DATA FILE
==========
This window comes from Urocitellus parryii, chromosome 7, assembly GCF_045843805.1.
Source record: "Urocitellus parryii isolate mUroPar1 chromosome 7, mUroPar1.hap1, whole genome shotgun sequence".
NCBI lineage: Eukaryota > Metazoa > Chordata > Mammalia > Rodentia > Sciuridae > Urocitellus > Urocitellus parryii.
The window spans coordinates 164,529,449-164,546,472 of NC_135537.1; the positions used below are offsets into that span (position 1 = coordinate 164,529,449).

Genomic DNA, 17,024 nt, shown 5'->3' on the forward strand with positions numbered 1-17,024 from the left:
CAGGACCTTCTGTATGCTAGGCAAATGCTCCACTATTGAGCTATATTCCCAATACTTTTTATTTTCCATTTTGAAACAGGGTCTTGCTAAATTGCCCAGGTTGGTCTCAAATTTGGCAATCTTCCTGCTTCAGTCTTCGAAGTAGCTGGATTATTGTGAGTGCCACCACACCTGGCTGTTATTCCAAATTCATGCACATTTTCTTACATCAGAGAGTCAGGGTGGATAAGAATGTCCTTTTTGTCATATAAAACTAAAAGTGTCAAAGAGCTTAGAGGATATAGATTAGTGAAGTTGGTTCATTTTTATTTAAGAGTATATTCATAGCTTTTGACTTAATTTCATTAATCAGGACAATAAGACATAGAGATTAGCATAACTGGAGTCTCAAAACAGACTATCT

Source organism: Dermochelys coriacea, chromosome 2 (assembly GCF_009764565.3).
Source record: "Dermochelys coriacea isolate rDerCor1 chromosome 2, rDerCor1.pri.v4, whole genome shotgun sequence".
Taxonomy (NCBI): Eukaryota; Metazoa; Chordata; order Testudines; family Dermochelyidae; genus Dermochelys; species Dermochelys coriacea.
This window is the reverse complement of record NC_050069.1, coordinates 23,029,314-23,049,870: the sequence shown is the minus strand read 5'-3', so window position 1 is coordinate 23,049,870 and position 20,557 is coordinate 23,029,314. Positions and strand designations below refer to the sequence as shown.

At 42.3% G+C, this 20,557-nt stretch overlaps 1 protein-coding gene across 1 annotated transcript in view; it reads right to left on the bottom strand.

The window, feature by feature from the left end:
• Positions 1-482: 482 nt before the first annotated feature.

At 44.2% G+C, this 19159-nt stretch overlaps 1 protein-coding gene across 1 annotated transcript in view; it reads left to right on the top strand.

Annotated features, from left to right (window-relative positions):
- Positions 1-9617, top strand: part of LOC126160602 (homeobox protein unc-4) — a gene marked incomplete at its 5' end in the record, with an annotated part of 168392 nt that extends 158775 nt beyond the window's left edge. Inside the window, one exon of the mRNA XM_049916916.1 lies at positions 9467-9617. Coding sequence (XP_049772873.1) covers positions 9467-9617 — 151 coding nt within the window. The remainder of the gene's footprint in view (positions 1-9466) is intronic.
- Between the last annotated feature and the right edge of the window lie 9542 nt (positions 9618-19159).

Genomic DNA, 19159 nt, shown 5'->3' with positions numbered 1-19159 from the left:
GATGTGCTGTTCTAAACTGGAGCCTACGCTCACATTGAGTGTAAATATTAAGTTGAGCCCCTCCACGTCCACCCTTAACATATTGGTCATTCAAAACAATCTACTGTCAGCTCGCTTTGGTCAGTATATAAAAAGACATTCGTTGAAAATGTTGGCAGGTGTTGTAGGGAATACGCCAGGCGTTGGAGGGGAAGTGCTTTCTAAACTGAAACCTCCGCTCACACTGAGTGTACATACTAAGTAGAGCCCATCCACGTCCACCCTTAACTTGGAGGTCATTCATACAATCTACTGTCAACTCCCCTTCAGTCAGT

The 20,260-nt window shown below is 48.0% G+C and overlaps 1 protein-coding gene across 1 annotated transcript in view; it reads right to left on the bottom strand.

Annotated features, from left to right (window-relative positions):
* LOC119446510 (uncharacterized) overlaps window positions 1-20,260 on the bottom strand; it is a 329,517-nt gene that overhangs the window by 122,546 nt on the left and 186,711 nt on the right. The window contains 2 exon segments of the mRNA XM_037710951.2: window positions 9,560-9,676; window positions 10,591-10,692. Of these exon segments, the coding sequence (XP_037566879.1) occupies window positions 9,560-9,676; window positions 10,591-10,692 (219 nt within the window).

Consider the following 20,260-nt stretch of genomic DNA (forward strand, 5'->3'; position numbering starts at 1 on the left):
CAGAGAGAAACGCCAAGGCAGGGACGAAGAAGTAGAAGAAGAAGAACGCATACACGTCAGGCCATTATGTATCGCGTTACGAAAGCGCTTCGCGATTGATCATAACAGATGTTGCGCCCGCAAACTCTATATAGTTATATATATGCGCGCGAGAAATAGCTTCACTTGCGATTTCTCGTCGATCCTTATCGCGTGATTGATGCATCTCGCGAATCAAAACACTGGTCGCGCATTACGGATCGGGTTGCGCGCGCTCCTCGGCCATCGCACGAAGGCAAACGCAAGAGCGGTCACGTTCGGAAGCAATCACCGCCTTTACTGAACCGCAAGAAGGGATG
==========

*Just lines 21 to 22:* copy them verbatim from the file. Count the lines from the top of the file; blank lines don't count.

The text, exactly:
Annotated features, from left to right (window-relative positions):
* LOC119446510 (uncharacterized) overlaps window positions 1-20,260 on the bottom strand; it is a 329,517-nt gene that overhangs the window by 122,546 nt on the left and 186,711 nt on the right. The window contains 2 exon segments of the mRNA XM_037710951.2: window positions 9,560-9,676; window positions 10,591-10,692. Of these exon segments, the coding sequence (XP_037566879.1) occupies window positions 9,560-9,676; window positions 10,591-10,692 (219 nt within the window).